Maybe there is a higher purpose to not waging war or fighting back. After all, this world and all its events are but a moment in time. It’s the next life that is eternal. I pray that I am a true disciple of the Lord and will faithfully follow His teachings. “Peace is the way, not a goal.” ~ Janet Pfeiffer

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Spiritual Healing Throught Forgiveness

We have all been hurt by the things others have said or done (notice I didn’t include “to me/us” at the end of that sentence).* Very often, we say or do things that are inconsiderate or hurtful to the other party. Sometimes, we commit an offense by failing to do what we need to. Whether intentional or not, our actions, or lack of, can cause considerable suffering to another.

How often are you willing to forgive the imperfections of others? Do you choose to let go of past offenses or do you hold on to your anger? Are you understanding of their weaknesses or do you hold them hostage to their bad behavior? Have you ever sought revenge or chosen to “get even” for what they’ve said or done?

Many don’t realize that forgiveness is a choice. It is a conscious decision to be understanding of another,s imperfections. Each of us has inflicted pain on another: we lash out in anger or fail to be patient when necessary; we take advantage of another,s generous spirit rather than show them appreciation; we are disrespectful or argumentative instead of honoring each individual and their opinions.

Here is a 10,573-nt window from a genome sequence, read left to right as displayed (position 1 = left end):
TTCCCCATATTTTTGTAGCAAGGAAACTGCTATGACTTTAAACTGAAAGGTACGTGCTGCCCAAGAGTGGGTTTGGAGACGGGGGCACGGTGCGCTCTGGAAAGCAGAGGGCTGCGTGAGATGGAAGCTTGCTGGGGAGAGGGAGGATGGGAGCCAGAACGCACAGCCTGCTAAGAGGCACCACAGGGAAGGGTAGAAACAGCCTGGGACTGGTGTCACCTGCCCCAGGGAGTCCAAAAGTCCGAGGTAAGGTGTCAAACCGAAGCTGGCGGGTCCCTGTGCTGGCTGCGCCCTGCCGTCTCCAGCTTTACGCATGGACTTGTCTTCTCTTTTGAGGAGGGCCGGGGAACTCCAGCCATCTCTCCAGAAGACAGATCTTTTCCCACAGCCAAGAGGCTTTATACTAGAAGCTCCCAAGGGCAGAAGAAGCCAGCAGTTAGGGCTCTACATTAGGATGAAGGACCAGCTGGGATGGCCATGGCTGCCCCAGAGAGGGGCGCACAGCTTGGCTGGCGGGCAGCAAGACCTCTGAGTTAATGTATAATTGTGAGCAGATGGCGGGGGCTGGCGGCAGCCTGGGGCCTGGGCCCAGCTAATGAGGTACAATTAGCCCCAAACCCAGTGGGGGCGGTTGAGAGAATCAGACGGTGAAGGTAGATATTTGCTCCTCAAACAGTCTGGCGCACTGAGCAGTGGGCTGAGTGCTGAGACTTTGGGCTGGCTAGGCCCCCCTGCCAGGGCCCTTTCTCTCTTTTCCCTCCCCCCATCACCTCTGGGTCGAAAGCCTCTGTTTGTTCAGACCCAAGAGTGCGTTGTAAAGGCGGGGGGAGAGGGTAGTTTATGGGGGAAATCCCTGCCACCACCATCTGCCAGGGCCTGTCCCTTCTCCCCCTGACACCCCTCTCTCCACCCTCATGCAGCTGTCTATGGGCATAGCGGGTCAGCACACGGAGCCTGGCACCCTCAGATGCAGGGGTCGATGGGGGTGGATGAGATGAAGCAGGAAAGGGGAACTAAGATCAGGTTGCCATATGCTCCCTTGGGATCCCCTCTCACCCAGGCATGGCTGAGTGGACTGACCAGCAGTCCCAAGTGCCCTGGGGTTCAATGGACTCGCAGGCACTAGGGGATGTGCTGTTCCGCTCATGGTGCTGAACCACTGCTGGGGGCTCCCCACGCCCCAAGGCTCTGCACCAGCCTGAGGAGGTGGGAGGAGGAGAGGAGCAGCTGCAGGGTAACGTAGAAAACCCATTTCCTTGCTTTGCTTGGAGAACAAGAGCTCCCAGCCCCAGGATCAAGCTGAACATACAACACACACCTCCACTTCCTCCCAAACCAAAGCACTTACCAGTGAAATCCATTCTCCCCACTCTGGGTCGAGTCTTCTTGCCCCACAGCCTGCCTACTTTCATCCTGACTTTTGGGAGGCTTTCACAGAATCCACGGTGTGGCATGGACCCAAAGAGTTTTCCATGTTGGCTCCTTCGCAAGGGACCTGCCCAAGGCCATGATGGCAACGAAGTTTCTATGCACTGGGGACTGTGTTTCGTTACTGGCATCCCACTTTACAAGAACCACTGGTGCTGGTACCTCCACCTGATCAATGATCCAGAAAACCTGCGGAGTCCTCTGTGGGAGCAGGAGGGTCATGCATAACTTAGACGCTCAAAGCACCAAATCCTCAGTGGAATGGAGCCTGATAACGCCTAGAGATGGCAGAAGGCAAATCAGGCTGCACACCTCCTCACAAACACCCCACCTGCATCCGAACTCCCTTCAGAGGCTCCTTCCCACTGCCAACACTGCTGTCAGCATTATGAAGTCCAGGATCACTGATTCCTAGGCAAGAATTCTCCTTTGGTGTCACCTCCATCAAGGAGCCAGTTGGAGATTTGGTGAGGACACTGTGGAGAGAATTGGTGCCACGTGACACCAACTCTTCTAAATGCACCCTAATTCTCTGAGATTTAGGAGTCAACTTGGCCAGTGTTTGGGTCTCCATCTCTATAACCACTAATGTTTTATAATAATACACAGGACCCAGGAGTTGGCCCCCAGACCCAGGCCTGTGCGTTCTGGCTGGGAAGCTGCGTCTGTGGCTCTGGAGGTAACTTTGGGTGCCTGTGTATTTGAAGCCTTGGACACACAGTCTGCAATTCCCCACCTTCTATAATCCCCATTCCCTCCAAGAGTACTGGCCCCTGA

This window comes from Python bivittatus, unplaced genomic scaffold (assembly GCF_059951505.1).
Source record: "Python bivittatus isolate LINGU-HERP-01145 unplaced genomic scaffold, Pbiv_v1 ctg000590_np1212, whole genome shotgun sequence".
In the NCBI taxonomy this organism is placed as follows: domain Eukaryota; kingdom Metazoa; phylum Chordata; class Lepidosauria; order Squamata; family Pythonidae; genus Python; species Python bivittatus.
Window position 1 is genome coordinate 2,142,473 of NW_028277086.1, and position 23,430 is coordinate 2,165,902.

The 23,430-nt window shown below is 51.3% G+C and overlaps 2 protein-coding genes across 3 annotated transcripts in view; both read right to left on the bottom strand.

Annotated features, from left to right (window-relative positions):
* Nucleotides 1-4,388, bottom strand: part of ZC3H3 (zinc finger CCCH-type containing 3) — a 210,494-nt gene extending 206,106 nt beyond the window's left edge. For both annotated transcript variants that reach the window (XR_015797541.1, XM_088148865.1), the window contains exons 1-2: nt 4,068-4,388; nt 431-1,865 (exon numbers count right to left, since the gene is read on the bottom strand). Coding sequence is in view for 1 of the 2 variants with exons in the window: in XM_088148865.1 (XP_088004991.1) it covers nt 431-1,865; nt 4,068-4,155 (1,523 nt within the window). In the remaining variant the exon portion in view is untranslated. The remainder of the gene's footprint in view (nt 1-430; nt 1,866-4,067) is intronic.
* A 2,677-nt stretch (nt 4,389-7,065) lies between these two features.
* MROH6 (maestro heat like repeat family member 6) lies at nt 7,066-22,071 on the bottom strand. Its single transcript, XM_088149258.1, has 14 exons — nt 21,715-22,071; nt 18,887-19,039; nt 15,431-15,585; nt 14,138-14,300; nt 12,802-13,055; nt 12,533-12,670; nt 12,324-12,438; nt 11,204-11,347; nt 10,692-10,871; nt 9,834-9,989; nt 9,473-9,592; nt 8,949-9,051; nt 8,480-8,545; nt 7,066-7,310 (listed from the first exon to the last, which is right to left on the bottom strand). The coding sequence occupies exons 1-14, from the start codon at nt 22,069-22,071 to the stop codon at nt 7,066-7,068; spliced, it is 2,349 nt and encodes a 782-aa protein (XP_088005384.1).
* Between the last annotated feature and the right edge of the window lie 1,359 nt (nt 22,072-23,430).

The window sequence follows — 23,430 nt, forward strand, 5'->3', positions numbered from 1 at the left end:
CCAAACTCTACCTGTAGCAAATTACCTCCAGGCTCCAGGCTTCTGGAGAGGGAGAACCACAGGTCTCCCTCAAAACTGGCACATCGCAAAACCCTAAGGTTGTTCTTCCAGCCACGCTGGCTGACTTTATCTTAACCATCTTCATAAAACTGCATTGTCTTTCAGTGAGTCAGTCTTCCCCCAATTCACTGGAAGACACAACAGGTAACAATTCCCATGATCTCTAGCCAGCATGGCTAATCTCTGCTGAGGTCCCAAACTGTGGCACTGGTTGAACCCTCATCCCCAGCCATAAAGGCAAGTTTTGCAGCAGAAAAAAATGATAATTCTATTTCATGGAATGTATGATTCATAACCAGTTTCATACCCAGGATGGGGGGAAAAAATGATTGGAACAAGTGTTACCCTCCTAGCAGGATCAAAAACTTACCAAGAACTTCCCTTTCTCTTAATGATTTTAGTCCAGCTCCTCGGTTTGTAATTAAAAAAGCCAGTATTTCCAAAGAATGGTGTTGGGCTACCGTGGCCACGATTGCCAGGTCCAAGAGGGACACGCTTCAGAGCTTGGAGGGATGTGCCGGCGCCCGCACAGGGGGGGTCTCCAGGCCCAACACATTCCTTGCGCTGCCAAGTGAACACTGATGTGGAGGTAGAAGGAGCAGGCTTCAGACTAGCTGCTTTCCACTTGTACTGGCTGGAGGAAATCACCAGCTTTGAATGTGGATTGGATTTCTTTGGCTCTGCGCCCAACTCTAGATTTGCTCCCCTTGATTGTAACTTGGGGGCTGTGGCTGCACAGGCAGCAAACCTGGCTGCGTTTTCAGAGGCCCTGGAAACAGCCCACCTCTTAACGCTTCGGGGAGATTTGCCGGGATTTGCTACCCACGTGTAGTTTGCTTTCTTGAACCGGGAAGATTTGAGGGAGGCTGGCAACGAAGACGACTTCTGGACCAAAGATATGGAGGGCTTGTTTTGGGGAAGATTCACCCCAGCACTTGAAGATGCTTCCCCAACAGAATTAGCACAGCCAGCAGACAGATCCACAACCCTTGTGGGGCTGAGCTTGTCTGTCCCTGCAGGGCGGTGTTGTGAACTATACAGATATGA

Forgiveness does not release one from being held accountable for an offense. Rather, it recognizes that each of us behaves poorly at times because we are all imperfect. Forgiveness is a choice I make for my own well-being. It is not contingent upon whether or not the other admits to any wrongdoing or if they even apologize. To hold on to anger long after the offense has been committed only hurts me. It holds me hostage to the past and inhibits me from fully enjoying the present.

Twenty years ago I fell and broke my elbow. I remember the circumstances of the fall and the intense pain I experienced. The bone gradually healed and I regained full use of my arm. There is not more pain. Forgiveness is the spiritual equivalent to healing a physical injury: I remember the event but I no longer feel the anger, bitterness or resentment. All negative emotions have healed. I am free to experience the joy and wonder of living in the moment.

While it is not wise to “forgive and forget” (to forget carries the risk of the offense repeating itself), forgiveness is the ultimate act of self-love. Forgiveness is the path to inner peace and when you have inner peace you have it all.

Watch a very powerful 3 minute video on forgiveness @

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Sorry Seems to Be the Hardest Word

Saying, “I’m sorry” doesn’t come naturally to a lot of people. For some, it’s viewed as a sign of weakness putting them in a vulnerable position. Yet apologizing is anything but weak. It is actually a sign of great strength. Imagine the risk of acknowledging that we have done something wrong without knowing how the other person may react? They could easily reject us and not accept our admission of guilt. Or they could attempt to inflict guilt or shame on us for our incompetency. Some may choose to manipulate us by conveniently referring to the transgression when seeking to obtain something.